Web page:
The 150 British raiders under the command of Lieutenant George Westphal reached Frenchtown around 8 o’clock in the morning. The town wad defended by some hastily organized American militia and battery of light artillery. The Americans opened fire as the British approached. The veteran British troops carefully advanced frontally while sending a small force to flank the enemy. As one British sailor reported, “Jonathan [a British nickname for Americans] presently took to his heels, and left the town to our tender care.”[5] Angry at American resistance, the British burned Frenchtown and five merchant ships in the river; the total loss was estimated at $20,000-30,000. Frenchtown was never rebuilt.

Having laid waste to Frenchtown, the British returned to their boats and advanced further up the Elk River towards Elkton. Unlike Frenchtown, however, Elkton proved more heavily defended. The town was protected by three earthen fortifications: Fort Defiance and Fort Frederick on the western riverbank and Fort Hollingsworth on the eastern side. Local citizens had raised $1,000 to construct these forts. Named for local planter Zebulon Hollingsworth, Fort Hollingsworth consisted of a 300-foot semi-circle earthwork, protected by five 6-pound artillery pieces; a deep trench guarded the front of the earthwork. Local militia officer Captain Henry Bennett commanded Fort Hollingsworth. Less is known abouts Fort Defiance and Frederick.

The local investment in Elkton’s defenses paid off. As Lieutenant Westphal’s force sailed upriver towards Elkton on the afternoon of April 29, Fort Hollingsworth and Fort Defiance opened fire on the British. Deciding discretion was the better the part of valor, Lieutenant Westphal retreated down river rather than launch an assault against the American fortifications. The forts saved Elkton from Frenchtown’s fate. Following the failed attack on Elkton, the British found great success in a May 3 raid on Havre de Grace, Maryland, which they burned to the ground.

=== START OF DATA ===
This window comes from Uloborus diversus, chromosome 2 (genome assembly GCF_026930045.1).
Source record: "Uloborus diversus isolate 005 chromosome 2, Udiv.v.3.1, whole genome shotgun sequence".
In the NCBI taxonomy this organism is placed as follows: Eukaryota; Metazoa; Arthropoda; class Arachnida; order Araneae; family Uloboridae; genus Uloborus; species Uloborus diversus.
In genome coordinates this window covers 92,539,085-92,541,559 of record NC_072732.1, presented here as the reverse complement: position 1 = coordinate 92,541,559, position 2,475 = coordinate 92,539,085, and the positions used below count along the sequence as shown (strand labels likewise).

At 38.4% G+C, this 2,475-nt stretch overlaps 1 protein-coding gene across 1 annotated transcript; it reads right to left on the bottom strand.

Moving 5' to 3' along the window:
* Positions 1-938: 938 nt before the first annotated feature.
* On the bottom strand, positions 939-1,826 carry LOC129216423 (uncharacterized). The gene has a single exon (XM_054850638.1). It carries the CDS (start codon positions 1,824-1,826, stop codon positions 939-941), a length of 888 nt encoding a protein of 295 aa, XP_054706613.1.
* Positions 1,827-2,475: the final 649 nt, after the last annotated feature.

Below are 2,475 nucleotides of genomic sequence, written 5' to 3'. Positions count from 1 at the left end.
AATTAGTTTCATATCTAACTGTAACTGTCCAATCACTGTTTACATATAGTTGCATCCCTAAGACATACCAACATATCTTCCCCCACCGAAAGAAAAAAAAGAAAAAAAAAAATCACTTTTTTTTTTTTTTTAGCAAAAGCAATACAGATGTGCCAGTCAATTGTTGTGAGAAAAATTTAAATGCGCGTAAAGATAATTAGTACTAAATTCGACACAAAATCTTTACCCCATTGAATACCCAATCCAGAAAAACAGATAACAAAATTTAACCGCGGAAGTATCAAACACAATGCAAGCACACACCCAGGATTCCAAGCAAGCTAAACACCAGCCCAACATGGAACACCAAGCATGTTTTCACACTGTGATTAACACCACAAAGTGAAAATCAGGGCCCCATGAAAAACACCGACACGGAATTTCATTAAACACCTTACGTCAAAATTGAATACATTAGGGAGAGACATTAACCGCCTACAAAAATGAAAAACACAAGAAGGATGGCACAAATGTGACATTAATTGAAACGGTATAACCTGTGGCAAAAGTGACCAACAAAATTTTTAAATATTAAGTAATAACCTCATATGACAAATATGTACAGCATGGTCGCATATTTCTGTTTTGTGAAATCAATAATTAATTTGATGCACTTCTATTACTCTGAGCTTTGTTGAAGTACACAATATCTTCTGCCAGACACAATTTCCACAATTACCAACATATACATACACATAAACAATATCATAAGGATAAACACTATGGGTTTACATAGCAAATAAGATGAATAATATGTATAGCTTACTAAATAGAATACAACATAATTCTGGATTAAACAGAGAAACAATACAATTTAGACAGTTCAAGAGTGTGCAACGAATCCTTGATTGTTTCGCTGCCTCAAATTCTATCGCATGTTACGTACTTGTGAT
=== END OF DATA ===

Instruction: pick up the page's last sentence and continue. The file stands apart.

Elkton was visited one more time by the British on July 12, 1814. Once again, a British force sailed up the Elk River to test the American defenses, and once again, the concentrated fire of American artillery drove the invaders away. As militia General Thomas Marsh Forman wrote to his wife of the skirmish, “We gave them in all eleven guns, so well directed, that they hastily put about and retreated down the river having fired but three at us, which did us no injury.”[3]

The home of Zebulon Hollingsworth still stands today and is operated by the Historic Elk Landing Foundation. A 1965 state historical marker acknowledges the importance of Fort Hollingsworth in protecting Elkton (a nearby marker also denotes the history of Fort Defiance). A 2012 archaeological survey confirmed the exact location of Fort Hollingsworth on the grounds of the Hollingsworth home, but nothing of the fortifications remain.

1. Charles P. Neimeyer. The Chesapeake Campaign, 1813-1814. Washington, D.C.: Center of Military History, 2014.

2. Stanley L. Quick and Chipp Reid. Lion in the Bay: The British Invasion of the Chesapeake, 1813-1814. Annapolis, MD: Naval Institute Press, 2015.

3. James G. Gibb, et. al. "Protecting the Upper Chesapeake Bay: Fort Hollingsworth (1813-1815), Elk River, Cecil County, Maryland." Northeast Historical Archaeology. Vol. 44. 2015. Digitized.

4. Jim Gibb. "Finding Fort Hollingsworth: Parts I & II." War of 1812 Archaeology. Web. Accessed December 24, 2020.

5. James Scott. Recollections of a Naval Life. Vol. 3. London: R. Bentley, 1834.

6. Erika Quesenbery Sturgill. "How Elkton built Fort Hollingsworth to defend county." Cecil Whig. April 5, 2014. Web. Accessed December 24, 2020.

Image Sources(Click to expand)

Maryland Historical Trust:

"Finding Fort Hollingsworth," War of 1812 Archaeology:

Courtesy of Cecil Whig:

National Park Service: